This extract is from Sir Winston Churchill’s first address to the government as the Prime Minister of England, as he took over from Neville Chamberlain. The speech was given to rally the government to fight the world war against Germany and to win over the support of the government, but more importantly, the nation of England. The line, “I have nothing to offer but blood, toil, tears and sweat.” is the most famous from the speech and is a common quote in the modern day. It shows the dedication Churchill was showing to his country, as he realised that the survival of his country was in doubt as a rampant Nazi Germany was conquering Europe. The speech was made on the 13th May, 1940, about six months in to World War II.
“I have nothing to offer but blood, toil, tears and sweat.” This line shows that Churchill is willing to do whatever it takes, and he is promising his hard work to his country. He is showing that if everyone works in unity, then they can overcome this ordeal unscathed and that the whole nation can move on. Churchill is willing to put himself forward and put in the effort, like a true leader. He will lead the nation from the front and motivate the people to follow him, into giving their own blood and sweat for their country. Each ‘offer’ has its own specific meaning. The word “blood” shows he will give his life for the country, the words “toil” and “sweat” show his urge to prove himself, lead from the front and work hard, and the word “tears” shows that he is being selfless, putting the country before himself and that he will only take decisions which are beneficial to the people.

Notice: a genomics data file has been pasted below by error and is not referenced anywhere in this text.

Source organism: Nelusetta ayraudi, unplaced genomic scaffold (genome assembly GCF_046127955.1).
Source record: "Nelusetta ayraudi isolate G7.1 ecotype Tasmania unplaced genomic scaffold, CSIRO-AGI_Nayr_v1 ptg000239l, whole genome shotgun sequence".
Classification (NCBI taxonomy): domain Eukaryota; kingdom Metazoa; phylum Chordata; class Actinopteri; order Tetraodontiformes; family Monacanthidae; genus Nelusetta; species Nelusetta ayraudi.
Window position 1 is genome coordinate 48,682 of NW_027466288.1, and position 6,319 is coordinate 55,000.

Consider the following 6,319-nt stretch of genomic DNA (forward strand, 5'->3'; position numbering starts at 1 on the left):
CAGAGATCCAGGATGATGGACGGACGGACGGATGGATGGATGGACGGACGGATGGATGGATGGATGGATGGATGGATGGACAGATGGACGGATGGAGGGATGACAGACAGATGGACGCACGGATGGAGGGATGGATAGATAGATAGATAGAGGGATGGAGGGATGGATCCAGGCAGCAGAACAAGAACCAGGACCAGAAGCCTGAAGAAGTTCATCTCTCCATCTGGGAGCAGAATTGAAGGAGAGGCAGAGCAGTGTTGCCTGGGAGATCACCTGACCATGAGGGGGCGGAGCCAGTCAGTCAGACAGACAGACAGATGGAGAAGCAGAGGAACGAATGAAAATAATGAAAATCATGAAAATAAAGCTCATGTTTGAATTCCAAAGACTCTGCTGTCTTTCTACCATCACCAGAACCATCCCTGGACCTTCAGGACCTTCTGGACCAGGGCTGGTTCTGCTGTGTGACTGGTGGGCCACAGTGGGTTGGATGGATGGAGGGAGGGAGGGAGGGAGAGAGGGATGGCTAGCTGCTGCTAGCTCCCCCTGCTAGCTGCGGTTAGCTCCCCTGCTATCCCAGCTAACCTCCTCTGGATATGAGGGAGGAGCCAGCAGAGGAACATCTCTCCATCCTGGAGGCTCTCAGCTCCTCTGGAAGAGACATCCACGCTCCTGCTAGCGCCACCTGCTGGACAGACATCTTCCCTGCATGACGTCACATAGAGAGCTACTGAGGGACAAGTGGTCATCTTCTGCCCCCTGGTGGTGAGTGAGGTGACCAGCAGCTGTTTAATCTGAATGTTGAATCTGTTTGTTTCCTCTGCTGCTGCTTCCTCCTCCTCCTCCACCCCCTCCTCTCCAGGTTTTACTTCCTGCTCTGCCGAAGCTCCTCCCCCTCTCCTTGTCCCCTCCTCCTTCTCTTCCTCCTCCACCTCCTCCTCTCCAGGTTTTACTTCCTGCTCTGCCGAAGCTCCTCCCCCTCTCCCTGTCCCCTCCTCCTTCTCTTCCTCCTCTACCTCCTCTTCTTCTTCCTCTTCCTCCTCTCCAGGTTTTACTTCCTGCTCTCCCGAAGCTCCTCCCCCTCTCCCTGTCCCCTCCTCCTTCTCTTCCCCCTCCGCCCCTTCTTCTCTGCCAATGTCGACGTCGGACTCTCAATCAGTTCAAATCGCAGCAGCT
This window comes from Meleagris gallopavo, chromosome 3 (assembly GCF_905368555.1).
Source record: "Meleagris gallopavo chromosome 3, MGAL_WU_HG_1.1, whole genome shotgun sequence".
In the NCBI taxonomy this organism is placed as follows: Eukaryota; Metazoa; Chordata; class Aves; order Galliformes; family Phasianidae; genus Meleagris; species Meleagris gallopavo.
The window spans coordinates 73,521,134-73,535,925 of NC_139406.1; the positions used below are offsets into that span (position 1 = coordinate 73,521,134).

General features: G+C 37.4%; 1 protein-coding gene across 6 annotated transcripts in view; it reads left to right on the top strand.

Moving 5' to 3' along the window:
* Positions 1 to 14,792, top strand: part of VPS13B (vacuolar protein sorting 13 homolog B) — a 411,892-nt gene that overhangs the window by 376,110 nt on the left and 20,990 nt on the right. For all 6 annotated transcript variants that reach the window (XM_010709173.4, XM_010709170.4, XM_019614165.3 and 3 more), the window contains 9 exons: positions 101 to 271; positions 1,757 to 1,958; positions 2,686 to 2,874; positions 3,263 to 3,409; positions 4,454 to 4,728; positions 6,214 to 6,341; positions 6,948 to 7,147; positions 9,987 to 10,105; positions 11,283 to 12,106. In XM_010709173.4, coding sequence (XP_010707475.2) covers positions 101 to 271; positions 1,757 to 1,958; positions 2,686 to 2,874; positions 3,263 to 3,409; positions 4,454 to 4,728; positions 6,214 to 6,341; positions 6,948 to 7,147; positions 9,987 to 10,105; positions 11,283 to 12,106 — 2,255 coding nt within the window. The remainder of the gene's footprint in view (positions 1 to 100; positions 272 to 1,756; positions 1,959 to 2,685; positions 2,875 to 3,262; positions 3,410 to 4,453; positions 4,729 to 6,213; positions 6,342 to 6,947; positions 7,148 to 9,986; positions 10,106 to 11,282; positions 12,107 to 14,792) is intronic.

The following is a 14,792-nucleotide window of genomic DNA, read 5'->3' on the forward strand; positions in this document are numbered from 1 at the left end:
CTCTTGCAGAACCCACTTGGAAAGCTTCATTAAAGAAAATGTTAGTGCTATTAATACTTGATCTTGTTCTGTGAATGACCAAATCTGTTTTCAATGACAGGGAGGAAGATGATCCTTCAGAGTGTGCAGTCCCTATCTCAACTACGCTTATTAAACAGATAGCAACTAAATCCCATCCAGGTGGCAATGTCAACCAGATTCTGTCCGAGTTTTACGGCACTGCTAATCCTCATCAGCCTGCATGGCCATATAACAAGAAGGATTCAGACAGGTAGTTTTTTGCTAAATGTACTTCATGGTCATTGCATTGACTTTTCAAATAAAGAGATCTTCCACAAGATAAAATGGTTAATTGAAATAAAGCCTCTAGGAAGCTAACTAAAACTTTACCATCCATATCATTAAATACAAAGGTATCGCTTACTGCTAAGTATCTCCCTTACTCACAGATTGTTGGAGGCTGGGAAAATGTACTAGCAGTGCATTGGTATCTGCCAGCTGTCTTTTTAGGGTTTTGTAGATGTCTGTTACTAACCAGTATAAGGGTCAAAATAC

Churchill poses rhetorical questions to his government to show that he has the answers and he keeps his answers short and concise. “You ask, what is our policy?” He explains the methods of attack, “by sea, land and air”, showing that they are using all the resources available in an effort to win. Even if the people may not agree with him, he wishes to unite them against a common enemy, labelled as a “monstrous tyranny”, and pull them through the war. I believe the use of phrases like this subtly persuades the government, and the people, to have the same goal and the same belief.
Another question he asks is “You ask, what is our aim?” and the answer, again, is extremely succinct. “Victory”. It is a cold, hard truth as Churchill wishes to convey the fact that should the English army lose the war then the people of England would lose their independence, and that it would no longer be a free country. He explains that there is absolutely no other option other to win, achieve victory, and survive. The phrase, “for without victory, there...